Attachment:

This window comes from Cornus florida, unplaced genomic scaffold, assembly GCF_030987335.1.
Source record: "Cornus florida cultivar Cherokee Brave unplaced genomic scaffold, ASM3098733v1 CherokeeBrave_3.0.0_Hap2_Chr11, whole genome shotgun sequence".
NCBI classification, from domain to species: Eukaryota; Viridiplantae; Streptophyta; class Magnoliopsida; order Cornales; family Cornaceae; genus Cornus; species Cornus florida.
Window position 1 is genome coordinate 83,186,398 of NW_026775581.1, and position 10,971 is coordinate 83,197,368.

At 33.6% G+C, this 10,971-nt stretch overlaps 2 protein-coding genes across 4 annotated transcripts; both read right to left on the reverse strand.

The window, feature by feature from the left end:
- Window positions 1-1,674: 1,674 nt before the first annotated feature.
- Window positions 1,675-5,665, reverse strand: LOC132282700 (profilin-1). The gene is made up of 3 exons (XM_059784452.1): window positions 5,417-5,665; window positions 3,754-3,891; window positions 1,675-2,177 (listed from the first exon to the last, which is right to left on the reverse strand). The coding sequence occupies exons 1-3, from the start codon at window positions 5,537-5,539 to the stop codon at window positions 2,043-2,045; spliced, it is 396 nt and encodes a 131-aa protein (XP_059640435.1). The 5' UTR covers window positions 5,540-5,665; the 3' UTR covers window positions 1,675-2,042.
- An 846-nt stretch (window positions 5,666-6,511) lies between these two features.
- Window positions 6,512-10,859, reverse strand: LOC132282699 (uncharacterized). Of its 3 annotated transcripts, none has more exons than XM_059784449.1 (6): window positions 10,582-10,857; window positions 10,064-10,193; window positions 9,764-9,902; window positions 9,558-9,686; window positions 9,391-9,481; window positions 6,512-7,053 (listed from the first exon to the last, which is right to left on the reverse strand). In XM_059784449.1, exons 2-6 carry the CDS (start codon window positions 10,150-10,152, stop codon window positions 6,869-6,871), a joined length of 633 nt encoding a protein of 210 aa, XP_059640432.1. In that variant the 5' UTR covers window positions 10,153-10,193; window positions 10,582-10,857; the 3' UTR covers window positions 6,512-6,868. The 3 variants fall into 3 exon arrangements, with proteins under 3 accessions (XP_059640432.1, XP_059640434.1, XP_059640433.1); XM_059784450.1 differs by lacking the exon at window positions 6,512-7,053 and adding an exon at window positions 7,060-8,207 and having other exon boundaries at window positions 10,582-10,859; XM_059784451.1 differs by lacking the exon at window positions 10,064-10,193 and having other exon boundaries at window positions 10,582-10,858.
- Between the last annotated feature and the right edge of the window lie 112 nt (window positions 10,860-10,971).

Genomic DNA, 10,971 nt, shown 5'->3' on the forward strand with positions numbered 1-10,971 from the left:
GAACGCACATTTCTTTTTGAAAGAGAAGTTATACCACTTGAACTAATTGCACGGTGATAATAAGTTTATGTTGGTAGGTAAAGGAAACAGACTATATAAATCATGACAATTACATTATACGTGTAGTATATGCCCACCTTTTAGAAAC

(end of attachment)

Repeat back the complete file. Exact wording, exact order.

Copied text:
This window comes from Cornus florida, unplaced genomic scaffold, assembly GCF_030987335.1.
Source record: "Cornus florida cultivar Cherokee Brave unplaced genomic scaffold, ASM3098733v1 CherokeeBrave_3.0.0_Hap2_Chr11, whole genome shotgun sequence".
NCBI classification, from domain to species: Eukaryota; Viridiplantae; Streptophyta; class Magnoliopsida; order Cornales; family Cornaceae; genus Cornus; species Cornus florida.
Window position 1 is genome coordinate 83,186,398 of NW_026775581.1, and position 10,971 is coordinate 83,197,368.

At 33.6% G+C, this 10,971-nt stretch overlaps 2 protein-coding genes across 4 annotated transcripts; both read right to left on the reverse strand.

The window, feature by feature from the left end:
- Window positions 1-1,674: 1,674 nt before the first annotated feature.
- Window positions 1,675-5,665, reverse strand: LOC132282700 (profilin-1). The gene is made up of 3 exons (XM_059784452.1): window positions 5,417-5,665; window positions 3,754-3,891; window positions 1,675-2,177 (listed from the first exon to the last, which is right to left on the reverse strand). The coding sequence occupies exons 1-3, from the start codon at window positions 5,537-5,539 to the stop codon at window positions 2,043-2,045; spliced, it is 396 nt and encodes a 131-aa protein (XP_059640435.1). The 5' UTR covers window positions 5,540-5,665; the 3' UTR covers window positions 1,675-2,042.
- An 846-nt stretch (window positions 5,666-6,511) lies between these two features.
- Window positions 6,512-10,859, reverse strand: LOC132282699 (uncharacterized). Of its 3 annotated transcripts, none has more exons than XM_059784449.1 (6): window positions 10,582-10,857; window positions 10,064-10,193; window positions 9,764-9,902; window positions 9,558-9,686; window positions 9,391-9,481; window positions 6,512-7,053 (listed from the first exon to the last, which is right to left on the reverse strand). In XM_059784449.1, exons 2-6 carry the CDS (start codon window positions 10,150-10,152, stop codon window positions 6,869-6,871), a joined length of 633 nt encoding a protein of 210 aa, XP_059640432.1. In that variant the 5' UTR covers window positions 10,153-10,193; window positions 10,582-10,857; the 3' UTR covers window positions 6,512-6,868. The 3 variants fall into 3 exon arrangements, with proteins under 3 accessions (XP_059640432.1, XP_059640434.1, XP_059640433.1); XM_059784450.1 differs by lacking the exon at window positions 6,512-7,053 and adding an exon at window positions 7,060-8,207 and having other exon boundaries at window positions 10,582-10,859; XM_059784451.1 differs by lacking the exon at window positions 10,064-10,193 and having other exon boundaries at window positions 10,582-10,858.
- Between the last annotated feature and the right edge of the window lie 112 nt (window positions 10,860-10,971).

Genomic DNA, 10,971 nt, shown 5'->3' on the forward strand with positions numbered 1-10,971 from the left:
GAACGCACATTTCTTTTTGAAAGAGAAGTTATACCACTTGAACTAATTGCACGGTGATAATAAGTTTATGTTGGTAGGTAAAGGAAACAGACTATATAAATCATGACAATTACATTATACGTGTAGTATATGCCCACCTTTTAGAAAC